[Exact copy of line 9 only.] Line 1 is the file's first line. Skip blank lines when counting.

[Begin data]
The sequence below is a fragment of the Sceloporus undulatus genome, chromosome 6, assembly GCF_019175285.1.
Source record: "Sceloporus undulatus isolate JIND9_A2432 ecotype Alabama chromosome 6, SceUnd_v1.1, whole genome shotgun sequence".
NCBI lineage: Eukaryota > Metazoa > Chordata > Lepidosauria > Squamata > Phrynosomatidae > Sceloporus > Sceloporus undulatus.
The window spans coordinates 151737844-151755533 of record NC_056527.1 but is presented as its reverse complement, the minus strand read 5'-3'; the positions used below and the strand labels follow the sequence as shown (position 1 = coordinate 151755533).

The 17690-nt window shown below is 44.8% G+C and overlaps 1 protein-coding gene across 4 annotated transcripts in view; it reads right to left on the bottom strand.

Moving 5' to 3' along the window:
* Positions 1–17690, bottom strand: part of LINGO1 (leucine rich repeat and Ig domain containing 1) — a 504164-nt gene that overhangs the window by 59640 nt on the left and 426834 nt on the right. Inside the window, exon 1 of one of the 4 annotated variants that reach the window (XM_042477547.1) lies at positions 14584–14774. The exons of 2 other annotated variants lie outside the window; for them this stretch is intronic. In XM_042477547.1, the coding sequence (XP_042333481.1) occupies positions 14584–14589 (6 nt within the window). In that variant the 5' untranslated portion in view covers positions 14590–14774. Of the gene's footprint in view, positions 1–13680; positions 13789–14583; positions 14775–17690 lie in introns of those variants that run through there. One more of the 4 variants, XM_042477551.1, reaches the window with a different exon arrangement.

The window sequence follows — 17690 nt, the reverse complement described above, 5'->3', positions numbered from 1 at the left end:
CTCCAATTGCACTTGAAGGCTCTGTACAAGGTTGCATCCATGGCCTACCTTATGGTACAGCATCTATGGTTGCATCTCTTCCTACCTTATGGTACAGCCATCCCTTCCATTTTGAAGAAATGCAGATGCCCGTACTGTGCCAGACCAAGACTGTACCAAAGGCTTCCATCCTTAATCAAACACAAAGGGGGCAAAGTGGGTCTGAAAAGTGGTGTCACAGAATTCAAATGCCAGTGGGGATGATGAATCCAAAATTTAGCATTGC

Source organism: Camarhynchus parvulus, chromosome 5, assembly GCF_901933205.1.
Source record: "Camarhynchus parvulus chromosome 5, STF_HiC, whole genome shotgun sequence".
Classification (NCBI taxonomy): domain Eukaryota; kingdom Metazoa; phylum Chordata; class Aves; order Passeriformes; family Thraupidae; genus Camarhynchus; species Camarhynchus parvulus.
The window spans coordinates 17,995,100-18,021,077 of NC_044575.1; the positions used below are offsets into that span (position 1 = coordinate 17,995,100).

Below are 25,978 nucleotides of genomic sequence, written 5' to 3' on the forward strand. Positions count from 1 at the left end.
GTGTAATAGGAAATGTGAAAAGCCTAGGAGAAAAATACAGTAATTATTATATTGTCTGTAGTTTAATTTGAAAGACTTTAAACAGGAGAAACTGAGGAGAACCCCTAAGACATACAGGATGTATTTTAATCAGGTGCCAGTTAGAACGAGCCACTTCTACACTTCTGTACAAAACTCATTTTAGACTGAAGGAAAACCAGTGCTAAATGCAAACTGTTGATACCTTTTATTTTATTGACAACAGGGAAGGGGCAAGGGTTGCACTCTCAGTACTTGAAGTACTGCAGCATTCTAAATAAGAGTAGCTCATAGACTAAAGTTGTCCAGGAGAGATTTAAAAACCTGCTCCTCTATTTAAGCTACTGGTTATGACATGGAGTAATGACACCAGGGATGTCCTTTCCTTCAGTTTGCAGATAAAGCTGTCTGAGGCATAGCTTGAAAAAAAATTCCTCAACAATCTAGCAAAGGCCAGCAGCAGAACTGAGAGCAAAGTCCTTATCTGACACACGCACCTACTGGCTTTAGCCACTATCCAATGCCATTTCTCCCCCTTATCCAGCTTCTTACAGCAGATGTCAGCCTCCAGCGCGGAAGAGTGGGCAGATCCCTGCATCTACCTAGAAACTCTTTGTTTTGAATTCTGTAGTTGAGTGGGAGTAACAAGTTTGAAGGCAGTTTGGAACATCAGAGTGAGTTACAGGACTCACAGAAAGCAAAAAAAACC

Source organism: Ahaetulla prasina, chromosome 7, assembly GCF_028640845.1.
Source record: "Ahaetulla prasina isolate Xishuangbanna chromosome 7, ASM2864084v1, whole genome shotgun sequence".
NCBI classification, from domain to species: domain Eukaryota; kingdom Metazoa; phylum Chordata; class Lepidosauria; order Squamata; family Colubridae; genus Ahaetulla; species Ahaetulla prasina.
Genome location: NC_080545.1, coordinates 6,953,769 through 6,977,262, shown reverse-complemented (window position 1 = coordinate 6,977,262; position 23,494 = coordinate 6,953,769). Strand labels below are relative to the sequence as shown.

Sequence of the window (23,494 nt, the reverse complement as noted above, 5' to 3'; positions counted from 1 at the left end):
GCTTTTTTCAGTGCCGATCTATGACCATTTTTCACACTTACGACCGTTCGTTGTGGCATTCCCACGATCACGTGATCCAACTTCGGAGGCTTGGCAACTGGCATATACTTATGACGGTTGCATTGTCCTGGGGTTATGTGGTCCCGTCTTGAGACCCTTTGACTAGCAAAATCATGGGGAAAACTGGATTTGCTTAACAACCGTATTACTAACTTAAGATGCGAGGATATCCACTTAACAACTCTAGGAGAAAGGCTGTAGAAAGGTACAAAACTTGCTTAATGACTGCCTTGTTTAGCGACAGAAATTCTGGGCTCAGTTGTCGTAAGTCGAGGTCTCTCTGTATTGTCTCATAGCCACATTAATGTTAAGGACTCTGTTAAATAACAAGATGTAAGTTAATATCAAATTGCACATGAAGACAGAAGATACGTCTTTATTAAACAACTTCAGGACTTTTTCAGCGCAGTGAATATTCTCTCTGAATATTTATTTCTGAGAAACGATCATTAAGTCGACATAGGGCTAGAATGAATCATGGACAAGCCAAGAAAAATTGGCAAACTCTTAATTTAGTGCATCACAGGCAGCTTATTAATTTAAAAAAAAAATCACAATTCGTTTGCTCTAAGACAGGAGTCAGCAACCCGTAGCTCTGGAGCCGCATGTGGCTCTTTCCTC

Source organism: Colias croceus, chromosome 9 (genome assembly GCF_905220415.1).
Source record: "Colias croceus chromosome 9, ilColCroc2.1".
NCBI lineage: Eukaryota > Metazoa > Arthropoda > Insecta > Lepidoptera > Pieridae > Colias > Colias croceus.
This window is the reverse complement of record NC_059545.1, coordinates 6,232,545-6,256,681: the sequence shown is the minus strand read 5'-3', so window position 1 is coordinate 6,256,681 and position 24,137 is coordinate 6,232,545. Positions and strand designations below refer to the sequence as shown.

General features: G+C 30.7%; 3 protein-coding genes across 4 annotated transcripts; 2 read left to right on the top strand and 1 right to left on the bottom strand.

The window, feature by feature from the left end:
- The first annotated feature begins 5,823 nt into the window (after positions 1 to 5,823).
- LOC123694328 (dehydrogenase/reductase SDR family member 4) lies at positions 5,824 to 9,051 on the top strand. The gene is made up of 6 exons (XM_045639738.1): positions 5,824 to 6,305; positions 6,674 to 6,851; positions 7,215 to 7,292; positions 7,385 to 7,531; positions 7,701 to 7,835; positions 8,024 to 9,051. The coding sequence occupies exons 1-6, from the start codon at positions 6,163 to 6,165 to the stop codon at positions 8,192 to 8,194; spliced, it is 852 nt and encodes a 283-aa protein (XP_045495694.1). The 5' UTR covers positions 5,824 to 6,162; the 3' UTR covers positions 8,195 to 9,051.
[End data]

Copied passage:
CTCCAATTGCACTTGAAGGCTCTGTACAAGGTTGCATCCATGGCCTACCTTATGGTACAGCATCTATGGTTGCATCTCTTCCTACCTTATGGTACAGCCATCCCTTCCATTTTGAAGAAATGCAGATGCCCGTACTGTGCCAGACCAAGACTGTACCAAAGGCTTCCATCCTTAATCAAACACAAAGGGGGCAAAGTGGGTCTGAAAAGTGGTGTCACAGAATTCAAATGCCAGTGGGGATGATGAATCCAAAATTTAGCATTGC